Coming Back Sunny (Japan, 2020)

At a time when minimalism is trending as a style in Japanese indie cinema, Noriko Yuasa distinguishes herself through adventurous use of color and editing to add to the emotional space of her works. Her colorfulness enriched Looking For My Lost Sunflowers (2014) where the bright yellow of the flowers symbolized the warmth of a salaryman’s hometown nostalgia, the sharply contrasting blues, reds and grays in Girl, Wavering (2015) reflected a teenage girl’s rough adolescence, and the visual tricks of Ordinary Everyday (2017) created a reality that became increasingly fractured until a shock ending. With her latest short film, Coming Back Sunny, Yuasa uses strong colors to visualize the emotions of a high school girl’s first encounter with love.

Coming Back Sunny follows 17-year-old Shiori (Riria Kojima) who lives in the small city of Kawagoe. Shiori suffers from achromatopsia which means she cannot distinguish between the colors red and green, both of which look brown in her eyes. Interacting with the world can be frustrating since she misses the beauty that others see. This frustration has not only left her feeling uncomfortable in social situations but has even made her prematurely misanthropic. One source of relief is her best friend, Yumi (Honoka Yoneyama), who is a constant companion and the person closest to her heart.

Change soon comes to Shiori’s world when Yumi picks up a rare colorless petal she finds on the ground and takes a photograph of it. The flash of the camera leads to a flash of color as the petal becomes tinged with a deep red. This burst of red is Shiori’s first time recognizing the color and it is a revelatory moment that motivates her pursuit of more petals. As Shiori chases red petals to some seemingly predestined meeting, she begins to suspect it presages a meeting with a fated love but her path isn’t going to be smooth.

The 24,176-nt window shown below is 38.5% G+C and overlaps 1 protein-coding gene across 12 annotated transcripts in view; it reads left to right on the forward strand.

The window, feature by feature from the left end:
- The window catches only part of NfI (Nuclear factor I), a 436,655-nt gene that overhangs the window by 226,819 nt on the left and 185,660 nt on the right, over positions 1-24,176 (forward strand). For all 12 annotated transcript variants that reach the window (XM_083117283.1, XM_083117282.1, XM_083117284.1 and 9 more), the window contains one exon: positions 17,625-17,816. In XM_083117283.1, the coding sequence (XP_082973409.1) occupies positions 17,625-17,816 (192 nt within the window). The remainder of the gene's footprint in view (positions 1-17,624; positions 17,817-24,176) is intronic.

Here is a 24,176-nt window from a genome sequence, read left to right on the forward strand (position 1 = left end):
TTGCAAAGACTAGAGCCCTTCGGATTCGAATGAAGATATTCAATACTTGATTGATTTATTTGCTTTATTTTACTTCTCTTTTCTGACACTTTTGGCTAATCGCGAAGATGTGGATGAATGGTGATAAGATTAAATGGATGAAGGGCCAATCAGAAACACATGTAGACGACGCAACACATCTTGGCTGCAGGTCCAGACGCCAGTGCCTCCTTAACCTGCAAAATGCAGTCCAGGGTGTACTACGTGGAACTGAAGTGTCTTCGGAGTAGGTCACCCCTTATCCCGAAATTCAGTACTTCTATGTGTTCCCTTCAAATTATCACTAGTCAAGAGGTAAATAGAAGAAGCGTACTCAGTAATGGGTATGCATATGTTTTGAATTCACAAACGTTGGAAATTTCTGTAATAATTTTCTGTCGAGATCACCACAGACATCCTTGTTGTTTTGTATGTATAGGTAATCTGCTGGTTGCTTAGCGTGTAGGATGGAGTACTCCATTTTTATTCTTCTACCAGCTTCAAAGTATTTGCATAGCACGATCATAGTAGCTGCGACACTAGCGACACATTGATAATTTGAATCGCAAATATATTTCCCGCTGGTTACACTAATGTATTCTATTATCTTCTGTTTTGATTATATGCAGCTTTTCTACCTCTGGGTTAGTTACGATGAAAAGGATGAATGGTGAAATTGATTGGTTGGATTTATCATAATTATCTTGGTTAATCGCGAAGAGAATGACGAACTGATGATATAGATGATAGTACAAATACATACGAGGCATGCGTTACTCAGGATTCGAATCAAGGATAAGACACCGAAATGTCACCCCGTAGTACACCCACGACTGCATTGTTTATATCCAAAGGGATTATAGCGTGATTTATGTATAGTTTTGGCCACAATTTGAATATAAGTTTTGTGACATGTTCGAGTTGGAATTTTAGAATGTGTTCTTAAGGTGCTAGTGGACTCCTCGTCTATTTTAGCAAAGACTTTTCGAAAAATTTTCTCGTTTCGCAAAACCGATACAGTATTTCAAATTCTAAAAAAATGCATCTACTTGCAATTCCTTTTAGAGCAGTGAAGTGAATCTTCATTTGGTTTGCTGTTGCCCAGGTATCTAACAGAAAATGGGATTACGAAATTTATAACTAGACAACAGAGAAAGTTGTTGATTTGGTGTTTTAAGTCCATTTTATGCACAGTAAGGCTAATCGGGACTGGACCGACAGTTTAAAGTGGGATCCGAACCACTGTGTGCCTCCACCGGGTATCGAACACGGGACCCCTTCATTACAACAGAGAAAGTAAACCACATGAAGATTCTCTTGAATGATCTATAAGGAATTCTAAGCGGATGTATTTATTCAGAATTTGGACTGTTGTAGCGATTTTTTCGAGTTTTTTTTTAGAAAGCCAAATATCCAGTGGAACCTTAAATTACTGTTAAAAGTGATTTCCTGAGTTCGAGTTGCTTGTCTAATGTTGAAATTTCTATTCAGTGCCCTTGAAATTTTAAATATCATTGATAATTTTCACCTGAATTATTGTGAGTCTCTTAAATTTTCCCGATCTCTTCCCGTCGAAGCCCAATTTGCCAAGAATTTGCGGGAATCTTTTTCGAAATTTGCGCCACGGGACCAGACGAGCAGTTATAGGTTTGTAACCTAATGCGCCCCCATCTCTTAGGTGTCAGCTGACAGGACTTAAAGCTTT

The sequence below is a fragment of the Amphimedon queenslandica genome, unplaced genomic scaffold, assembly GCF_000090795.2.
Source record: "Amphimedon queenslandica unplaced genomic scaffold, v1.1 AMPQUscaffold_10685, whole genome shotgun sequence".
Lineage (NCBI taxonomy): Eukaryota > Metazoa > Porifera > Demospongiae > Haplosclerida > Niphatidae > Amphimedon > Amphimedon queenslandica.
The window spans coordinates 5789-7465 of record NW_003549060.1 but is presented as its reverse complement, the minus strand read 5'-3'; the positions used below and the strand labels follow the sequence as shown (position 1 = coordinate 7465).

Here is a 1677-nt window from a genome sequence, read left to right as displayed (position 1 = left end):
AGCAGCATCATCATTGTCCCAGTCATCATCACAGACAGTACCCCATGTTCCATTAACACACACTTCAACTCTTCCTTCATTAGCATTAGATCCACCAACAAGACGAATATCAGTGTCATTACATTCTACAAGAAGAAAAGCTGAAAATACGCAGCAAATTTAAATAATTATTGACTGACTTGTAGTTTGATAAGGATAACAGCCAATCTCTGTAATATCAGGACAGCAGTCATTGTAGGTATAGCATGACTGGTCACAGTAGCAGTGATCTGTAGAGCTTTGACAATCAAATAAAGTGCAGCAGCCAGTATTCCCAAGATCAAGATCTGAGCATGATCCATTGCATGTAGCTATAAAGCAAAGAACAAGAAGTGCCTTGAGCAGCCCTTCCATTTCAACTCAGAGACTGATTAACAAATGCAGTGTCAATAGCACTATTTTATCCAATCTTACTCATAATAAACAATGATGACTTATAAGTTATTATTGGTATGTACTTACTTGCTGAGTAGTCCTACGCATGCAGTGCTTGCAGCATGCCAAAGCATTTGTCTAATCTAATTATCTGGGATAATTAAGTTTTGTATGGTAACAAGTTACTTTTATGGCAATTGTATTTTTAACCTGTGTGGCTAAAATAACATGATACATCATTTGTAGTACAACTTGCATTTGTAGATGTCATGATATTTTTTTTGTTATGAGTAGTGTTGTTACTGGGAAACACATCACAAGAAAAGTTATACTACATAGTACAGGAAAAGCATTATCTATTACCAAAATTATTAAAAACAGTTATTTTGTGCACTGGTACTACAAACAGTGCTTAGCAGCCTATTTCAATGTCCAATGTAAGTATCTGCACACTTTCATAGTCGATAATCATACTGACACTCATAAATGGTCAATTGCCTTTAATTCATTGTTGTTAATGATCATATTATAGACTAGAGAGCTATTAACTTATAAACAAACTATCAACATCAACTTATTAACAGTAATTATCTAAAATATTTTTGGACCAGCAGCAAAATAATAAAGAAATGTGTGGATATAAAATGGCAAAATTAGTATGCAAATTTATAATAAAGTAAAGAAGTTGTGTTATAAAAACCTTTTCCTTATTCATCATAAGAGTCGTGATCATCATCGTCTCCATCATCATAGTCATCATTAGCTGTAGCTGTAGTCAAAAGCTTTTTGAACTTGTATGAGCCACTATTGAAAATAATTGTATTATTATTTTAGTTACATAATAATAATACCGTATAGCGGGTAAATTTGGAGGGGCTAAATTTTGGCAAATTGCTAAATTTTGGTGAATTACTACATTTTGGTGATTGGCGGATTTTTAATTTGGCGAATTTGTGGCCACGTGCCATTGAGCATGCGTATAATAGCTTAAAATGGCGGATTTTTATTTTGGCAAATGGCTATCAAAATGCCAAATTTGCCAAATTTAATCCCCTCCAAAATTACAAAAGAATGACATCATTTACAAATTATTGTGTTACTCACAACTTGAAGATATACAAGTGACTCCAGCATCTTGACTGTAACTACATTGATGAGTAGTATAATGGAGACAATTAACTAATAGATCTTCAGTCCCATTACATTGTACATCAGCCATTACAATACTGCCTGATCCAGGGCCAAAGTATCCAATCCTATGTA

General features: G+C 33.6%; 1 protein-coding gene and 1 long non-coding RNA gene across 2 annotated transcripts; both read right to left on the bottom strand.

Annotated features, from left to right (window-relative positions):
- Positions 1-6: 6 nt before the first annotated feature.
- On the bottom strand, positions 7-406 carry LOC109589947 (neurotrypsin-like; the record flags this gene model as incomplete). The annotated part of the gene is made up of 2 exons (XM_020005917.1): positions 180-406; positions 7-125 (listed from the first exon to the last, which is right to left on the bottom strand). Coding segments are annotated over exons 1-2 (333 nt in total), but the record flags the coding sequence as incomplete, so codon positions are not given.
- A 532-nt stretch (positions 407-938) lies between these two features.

Coming Back Sunny was originally Yuasa’s contribution to the omnibus movie Seishun Kaleidoscope, a collection of three youth-themed stories which was released in Japan in 2019. Lasting 15-minutes, this is a visually dazzling experience where the narrative is told with staccato-like cutting to give a collage of Shiori’s experiences as she deals with bullying, betrayal and self-doubt amid a burst of hope for love. This editing style allows the slightly longer dramatic scenes to mix with intriguing glimpses of portentous and poetic imagery such as cascades of petals and swirls of paint. It flows at a breathless pace, allowing the story to elide over any audience member’s reservations concerning the cut-up nature of the story, where links between characters can be tenuous. It also allows the atmosphere to lean into fantasy as images are repeated and their importance is revealed in the moving finale.

The flood of images also provides foreshadowing as they are revealed to be connected to what fate has in store for Shiori. Far from being a standard romantic ending, the film transcends traditional notions of love by making this the moment Shiori truly overcomes her inner weaknesses to looks at the world with renewed vigor. It is a moving sequence and the emotional impact comes from Kojima’s performance. She brings a liveliness which catches one’s attention and is able to imbue that with vulnerability to reveal various emotional shades to her character, making it easy to empathize with her travails.

Accompanied by lavish music, the potent visuals and punchy cutting create a sensuous atmosphere. Seeing “love” visualized like this is a lot of fun while Yuasa fuses themes and images together in a way that proves emotionally satisfying.